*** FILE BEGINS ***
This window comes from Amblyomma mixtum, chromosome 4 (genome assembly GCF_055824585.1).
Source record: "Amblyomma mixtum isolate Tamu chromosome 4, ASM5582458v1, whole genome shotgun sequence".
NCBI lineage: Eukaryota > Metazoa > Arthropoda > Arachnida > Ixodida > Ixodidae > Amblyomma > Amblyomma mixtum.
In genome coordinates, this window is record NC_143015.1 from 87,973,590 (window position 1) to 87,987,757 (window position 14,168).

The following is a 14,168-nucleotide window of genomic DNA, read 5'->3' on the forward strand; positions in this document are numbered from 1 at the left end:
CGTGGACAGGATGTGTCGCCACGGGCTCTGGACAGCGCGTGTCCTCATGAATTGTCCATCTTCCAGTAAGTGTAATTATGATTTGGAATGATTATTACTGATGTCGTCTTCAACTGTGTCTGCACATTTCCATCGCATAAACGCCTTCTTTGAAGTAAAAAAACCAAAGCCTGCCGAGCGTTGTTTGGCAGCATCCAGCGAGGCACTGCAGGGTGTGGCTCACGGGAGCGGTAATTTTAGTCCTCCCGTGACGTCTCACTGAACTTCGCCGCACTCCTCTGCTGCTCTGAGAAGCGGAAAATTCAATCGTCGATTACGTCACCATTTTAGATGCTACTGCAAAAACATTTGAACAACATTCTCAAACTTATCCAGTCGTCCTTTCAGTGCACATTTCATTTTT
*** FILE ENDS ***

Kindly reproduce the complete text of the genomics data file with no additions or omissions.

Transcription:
This window comes from Amblyomma mixtum, chromosome 4 (genome assembly GCF_055824585.1).
Source record: "Amblyomma mixtum isolate Tamu chromosome 4, ASM5582458v1, whole genome shotgun sequence".
NCBI lineage: Eukaryota > Metazoa > Arthropoda > Arachnida > Ixodida > Ixodidae > Amblyomma > Amblyomma mixtum.
In genome coordinates, this window is record NC_143015.1 from 87,973,590 (window position 1) to 87,987,757 (window position 14,168).

The following is a 14,168-nucleotide window of genomic DNA, read 5'->3' on the forward strand; positions in this document are numbered from 1 at the left end:
CGTGGACAGGATGTGTCGCCACGGGCTCTGGACAGCGCGTGTCCTCATGAATTGTCCATCTTCCAGTAAGTGTAATTATGATTTGGAATGATTATTACTGATGTCGTCTTCAACTGTGTCTGCACATTTCCATCGCATAAACGCCTTCTTTGAAGTAAAAAAACCAAAGCCTGCCGAGCGTTGTTTGGCAGCATCCAGCGAGGCACTGCAGGGTGTGGCTCACGGGAGCGGTAATTTTAGTCCTCCCGTGACGTCTCACTGAACTTCGCCGCACTCCTCTGCTGCTCTGAGAAGCGGAAAATTCAATCGTCGATTACGTCACCATTTTAGATGCTACTGCAAAAACATTTGAACAACATTCTCAAACTTATCCAGTCGTCCTTTCAGTGCACATTTCATTTTT